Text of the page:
Graham: Trump's AG nominee Barr will let Mueller probe finish

Sen. Lindsey GrahamLindsey Olin GrahamSenate passes bill making hacking voting systems a federal crime Graham: Trump's attacks on minority congresswomen more 'narcissism' than racism Meghan McCain promotes July 17 as #GBMday to raise awareness of father's cancer MORE (R-S.C.) said Wednesday that President TrumpDonald John TrumpNearly half of Americans say Trump has had negative impact on environment: poll Boehner won't say whether he'd back Biden over Trump Trump mulls new Turkey sanctions over Russian missile system MORE's nominee for attorney general, William Barr, has committed to allowing special counsel Robert MuellerRobert (Bob) Swan MuellerTop Republican considered Mueller subpoena to box in Democrats Kamala Harris says her Justice Dept would have 'no choice' but to prosecute Trump for obstruction Dem committees win new powers to investigate Trump MORE to "complete his job."

Graham, the incoming chairman of the Senate Judiciary Committee that will be responsible for advancing Barr's nomination in the upper chamber, made the comments after meeting with Barr inside his Senate office building.

Barr “has a very high opinion of Mr. Mueller and is committed to seeing Mr. Mueller complete his job,” Graham told reporters moments after the meeting.

Graham said that Barr also told him that he had spoken with Deputy Attorney General Rod RosensteinRod RosensteinFeds will not charge officer who killed Eric Garner The Hill's Morning Report — Trump retreats on census citizenship question Judiciary issues blitz of subpoenas for Kushner, Sessions, Trump associates MORE, who informed Barr that "two years would probably be enough.”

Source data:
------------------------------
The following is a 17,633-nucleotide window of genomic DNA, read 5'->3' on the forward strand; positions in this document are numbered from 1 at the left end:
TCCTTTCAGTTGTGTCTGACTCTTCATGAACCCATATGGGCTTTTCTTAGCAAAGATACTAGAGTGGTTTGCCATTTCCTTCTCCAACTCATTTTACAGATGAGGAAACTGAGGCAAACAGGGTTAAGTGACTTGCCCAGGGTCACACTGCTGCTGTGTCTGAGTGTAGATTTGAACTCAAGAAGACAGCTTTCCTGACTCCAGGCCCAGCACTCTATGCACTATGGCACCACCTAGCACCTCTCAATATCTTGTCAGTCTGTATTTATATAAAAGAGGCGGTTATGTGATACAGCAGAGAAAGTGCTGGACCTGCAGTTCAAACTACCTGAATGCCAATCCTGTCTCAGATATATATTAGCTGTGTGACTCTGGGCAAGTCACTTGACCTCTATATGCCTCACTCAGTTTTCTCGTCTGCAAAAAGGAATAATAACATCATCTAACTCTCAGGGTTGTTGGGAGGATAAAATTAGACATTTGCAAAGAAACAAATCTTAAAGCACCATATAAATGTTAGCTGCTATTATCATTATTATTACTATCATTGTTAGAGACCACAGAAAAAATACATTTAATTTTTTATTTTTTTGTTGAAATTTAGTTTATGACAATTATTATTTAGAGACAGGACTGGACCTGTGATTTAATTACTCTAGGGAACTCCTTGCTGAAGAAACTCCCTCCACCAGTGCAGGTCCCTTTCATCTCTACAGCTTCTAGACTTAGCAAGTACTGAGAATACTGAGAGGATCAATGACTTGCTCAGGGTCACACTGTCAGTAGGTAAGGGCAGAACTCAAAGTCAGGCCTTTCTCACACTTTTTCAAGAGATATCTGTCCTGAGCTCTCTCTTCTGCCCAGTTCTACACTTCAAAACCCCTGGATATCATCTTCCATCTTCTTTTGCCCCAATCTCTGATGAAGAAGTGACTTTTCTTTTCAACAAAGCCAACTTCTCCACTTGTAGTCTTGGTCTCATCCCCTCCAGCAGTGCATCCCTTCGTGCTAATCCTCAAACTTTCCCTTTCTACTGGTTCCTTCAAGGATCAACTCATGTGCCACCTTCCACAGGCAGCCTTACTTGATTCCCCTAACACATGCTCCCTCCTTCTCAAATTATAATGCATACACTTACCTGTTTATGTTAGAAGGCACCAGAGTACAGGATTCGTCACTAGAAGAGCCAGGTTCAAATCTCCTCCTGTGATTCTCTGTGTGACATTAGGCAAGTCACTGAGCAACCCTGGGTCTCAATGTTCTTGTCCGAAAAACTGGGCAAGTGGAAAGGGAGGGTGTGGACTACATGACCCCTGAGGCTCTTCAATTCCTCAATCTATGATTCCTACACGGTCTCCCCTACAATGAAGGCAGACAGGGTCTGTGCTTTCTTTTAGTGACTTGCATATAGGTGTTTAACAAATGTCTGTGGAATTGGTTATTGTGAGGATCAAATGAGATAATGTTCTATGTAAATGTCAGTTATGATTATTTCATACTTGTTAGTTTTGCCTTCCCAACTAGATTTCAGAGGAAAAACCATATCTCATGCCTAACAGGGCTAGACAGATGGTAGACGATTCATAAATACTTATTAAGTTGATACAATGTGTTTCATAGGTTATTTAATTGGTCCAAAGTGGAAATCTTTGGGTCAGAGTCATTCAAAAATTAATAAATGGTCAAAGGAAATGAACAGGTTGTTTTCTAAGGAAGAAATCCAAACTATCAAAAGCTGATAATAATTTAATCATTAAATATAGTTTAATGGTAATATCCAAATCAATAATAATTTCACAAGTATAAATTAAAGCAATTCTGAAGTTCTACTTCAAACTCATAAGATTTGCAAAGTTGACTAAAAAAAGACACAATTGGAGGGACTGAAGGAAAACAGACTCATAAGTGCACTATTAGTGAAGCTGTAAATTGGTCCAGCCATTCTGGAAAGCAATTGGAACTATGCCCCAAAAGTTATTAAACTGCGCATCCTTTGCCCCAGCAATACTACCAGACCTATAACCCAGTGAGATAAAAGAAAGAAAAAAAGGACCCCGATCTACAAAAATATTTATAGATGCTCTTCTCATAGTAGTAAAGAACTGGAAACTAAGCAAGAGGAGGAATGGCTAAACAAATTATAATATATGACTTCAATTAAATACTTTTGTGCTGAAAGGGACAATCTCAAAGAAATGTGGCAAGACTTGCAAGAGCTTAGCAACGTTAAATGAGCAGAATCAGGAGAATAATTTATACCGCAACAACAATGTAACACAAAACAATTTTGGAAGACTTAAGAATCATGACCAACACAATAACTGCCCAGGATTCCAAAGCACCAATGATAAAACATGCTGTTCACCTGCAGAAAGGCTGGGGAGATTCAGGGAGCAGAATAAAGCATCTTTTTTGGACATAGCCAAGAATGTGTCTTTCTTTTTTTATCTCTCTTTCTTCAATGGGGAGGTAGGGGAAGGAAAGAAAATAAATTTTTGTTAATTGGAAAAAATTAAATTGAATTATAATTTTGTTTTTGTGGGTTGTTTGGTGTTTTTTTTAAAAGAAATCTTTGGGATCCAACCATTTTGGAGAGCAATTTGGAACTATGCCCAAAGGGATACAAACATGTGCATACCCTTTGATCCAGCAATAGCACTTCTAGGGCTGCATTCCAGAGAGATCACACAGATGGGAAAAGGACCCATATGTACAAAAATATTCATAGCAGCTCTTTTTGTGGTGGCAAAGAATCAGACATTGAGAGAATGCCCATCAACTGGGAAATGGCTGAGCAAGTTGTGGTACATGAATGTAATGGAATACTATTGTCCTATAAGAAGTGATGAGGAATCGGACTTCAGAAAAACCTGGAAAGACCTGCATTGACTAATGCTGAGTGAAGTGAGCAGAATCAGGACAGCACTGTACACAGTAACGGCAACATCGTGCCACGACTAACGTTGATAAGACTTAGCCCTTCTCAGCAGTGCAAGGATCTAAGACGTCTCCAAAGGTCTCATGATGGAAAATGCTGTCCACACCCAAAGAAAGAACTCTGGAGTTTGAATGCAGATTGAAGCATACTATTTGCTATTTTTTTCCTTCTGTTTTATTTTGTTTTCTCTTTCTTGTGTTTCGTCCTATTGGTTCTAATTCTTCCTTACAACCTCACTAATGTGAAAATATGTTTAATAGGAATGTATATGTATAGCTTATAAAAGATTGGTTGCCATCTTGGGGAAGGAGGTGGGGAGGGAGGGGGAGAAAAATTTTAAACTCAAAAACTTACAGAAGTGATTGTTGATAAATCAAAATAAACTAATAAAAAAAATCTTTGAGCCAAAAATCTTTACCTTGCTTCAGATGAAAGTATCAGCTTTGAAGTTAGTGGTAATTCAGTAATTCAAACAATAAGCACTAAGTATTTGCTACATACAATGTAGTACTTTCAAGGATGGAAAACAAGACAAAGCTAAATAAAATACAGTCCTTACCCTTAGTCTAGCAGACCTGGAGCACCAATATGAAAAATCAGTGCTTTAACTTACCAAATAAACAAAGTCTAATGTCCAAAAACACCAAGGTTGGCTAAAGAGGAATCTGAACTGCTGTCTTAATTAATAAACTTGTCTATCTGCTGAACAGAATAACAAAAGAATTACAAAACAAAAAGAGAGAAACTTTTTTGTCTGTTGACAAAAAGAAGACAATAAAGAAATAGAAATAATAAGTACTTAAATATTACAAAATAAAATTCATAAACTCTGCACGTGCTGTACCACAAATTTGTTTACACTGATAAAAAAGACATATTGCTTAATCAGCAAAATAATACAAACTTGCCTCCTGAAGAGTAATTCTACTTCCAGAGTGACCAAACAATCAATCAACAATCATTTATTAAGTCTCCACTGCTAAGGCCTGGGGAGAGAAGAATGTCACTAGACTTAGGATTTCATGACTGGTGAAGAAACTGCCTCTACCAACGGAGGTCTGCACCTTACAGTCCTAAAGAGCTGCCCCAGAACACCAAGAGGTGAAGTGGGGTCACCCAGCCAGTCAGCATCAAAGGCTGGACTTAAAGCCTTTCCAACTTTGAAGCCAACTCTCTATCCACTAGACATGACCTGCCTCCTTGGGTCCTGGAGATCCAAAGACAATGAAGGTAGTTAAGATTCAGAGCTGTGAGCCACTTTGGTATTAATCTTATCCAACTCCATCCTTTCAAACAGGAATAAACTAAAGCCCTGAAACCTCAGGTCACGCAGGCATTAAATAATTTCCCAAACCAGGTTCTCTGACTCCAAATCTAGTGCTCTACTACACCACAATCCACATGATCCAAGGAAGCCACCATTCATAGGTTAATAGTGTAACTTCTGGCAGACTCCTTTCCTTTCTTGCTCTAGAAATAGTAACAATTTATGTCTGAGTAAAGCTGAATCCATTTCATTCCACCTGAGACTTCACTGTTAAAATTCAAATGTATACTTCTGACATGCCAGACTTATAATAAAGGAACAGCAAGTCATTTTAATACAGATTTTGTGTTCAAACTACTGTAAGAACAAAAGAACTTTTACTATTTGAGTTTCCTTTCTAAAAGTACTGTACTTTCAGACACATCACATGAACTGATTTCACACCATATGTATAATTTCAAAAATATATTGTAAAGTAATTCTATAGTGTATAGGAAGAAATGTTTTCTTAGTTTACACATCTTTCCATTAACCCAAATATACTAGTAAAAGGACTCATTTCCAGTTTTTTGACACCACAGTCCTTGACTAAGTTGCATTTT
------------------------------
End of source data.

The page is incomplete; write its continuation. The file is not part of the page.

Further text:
Reports emerged Wednesday that Rosenstein, who has overseen the Russia probe since May 2017, is expected to leave the Justice Department within weeks, following the confirmation of Barr as attorney general.

Asked if he was concerned that Rosenstein plans to leave the DOJ upon Barr’s confirmation, Graham replied tersely “no.”

Trump's attorney general nominee is making the rounds on Capitol Hill this week ahead of his confirmation hearing on Jan. 15. Trump nominated Barr after ousting Jeff SessionsJefferson (Jeff) Beauregard SessionsTrump's no racist — he's an equal opportunity offender Press: Acosta, latest to walk the plank The Hill's Morning Report — Trump retreats on census citizenship question MORE from the post in November.

At least one Democratic lawmaker is concerned with Rosenstein‘s apparent pending departure from the Justice Department.

“I’m concerned about it because I've seen him as a reliable, steady public servant that understands his job and is willing to do [it] regardless of political pressure," Rep. Dan KildeeDaniel (Dan) Timothy KildeeHere are the 95 Democrats who voted to support impeachment Trump threatens veto on defense bill that targets 'forever chemicals' Democrats already jockeying for House leadership posts MORE (D-Mich.) told. Hill.TV.

"Obviously since he's no longer been able to ... directly oversee this investigation, that is a problem unto itself. I understand he may feel it is time for him to move on, but any time we see some of these career public servants that have clearly done their duty absent of the politics of the moment, any time we see these folks leaving government raises a lot of concern because we wonder who is going to be there to say no when somebody has to say no. He was one of those people and if he's not there that increases our anxiety.”

— Molly Hooper